(FRANKFORT, Ky - April 28, 2020) The cost of health care and medication remained a problem for hundreds of thousands of Kentucky adults in 2019, according to the Kentucky Health Issues Poll. Although the percentage of Kentucky adults who delayed or skipped doctor visits or did not fill a prescription because of the cost has declined in the past decade, those most affected tend to have lower incomes and are more likely to have poorer health.

"For our neighbors who already live on low incomes, delaying needed care and medication can significantly reduce their chances of a quick, full recovery from health issues, and that's even more apparent during this pandemic as so many Kentuckinas have lost both their jobs and their employer health insurance," said Ben Chandler, president and CEO of the Foundation for a Healthy Kentucky. "New public and private measures being taken to ensure that Kentuckians get the care they need during the pandemic - including eliminating out-of-pocket costs for testing and treatment - are critical to helping prevent the spread of virus and ensuring as many patients as possible can fully recover."

The Foundation sponsors the Kentucky Health Issues Poll (KHIP) in partnership with Interact for Health. KHIP is an annual telephone poll that asks Kentucky adults about health and health care policy issues. This poll was conducted last fall, prior to the onset of COVID-19; the poll interviewed a random sample of 1,559 Kentucky adults in the fall of 2019.

According to KHIP, one in five Kentucky adults said they or a member of their household delayed needed medical care and one in four did not fill a prescription because of the cost. Among adults living on low incomes in 2019, 29 percent delayed medical care and 38 percent skipped prescriptions.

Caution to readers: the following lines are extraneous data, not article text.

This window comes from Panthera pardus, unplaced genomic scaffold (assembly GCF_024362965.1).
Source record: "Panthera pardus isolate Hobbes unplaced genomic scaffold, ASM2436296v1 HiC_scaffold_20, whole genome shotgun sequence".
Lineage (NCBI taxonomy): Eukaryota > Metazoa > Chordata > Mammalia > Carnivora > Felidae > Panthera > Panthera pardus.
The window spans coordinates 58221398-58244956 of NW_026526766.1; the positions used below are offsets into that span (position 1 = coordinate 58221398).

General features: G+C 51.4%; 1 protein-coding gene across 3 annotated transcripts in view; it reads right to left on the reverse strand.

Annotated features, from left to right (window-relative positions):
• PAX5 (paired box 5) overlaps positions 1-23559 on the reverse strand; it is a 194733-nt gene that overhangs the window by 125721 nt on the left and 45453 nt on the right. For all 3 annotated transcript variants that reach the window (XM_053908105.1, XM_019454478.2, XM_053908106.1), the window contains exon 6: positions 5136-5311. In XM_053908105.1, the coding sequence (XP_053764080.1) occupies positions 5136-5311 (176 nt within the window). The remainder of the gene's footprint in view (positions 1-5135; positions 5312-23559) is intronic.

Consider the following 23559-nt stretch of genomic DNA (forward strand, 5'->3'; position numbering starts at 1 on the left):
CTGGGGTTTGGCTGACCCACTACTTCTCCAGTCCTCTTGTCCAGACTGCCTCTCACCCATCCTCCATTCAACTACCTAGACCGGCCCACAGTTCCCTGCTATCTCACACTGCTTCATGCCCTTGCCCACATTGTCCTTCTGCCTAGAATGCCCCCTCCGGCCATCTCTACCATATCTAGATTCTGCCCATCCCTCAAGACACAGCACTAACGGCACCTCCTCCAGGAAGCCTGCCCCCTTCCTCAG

The high rates of poverty and poor health in Kentucky makes access to health care a pressing issue. Just four in 10 Kentucky adults said their health was excellent or very good; among those living in lower-income households, that dropped to three in 10, compared to half of higher-income households.

KHIP also found that the proportion of Kentucky adults ages 18 to 64 without health insurance, which declined dramatically following passage of the Affordable Care Act and the expansion of Medicaid in Kentucky, has held steady since 2014 at about 13 percent. Another 15 percent of Kentucky adults said they were concerned about losing their health insurance in the next 12 months. That proportion also has declined in recent years.

"The lack of insurance coverage can be a life or death matter for a large proportion of our population," said Dr. Brent Wright, a Glasgow physician who is chair of the Foundation's Board of Directors and also president of the Kentucky Medical Association. "Whether its a global pandemic, the flu, or access to daily insulin, the fact is that you have a greater chance of surviving and thriving if you have adequate health insurance so you can afford the care you need as soon as you need it."

In 2019, 43 percent of Kentucky's adults 18-64 had health insurance provided by their employer; 30 percent had public insurance, 12 percent had insurance from another source, and 16 percent were uninsured, according to the KHIP report.

The report, Connections between income and access to health care in Kentucky, is available here.
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About the Foundation for a Healthy Kentucky
Funded by an endowment, the mission of the nonpartisan Foundation for a Healthy Kentucky is to address the unmet health needs of Kentuckians by developing and influencing policy, improving access to care, reducing health risks and disparities, and promoting health equity. Since the Foundation opened its doors in 2001, it has invested more than $29 million in health policy research, advocacy, and demonstration project grants across the Commonwealth. Follow the Foundation on Twitter, Facebook and YouTube, and visit our website at www.healthy-ky.org .

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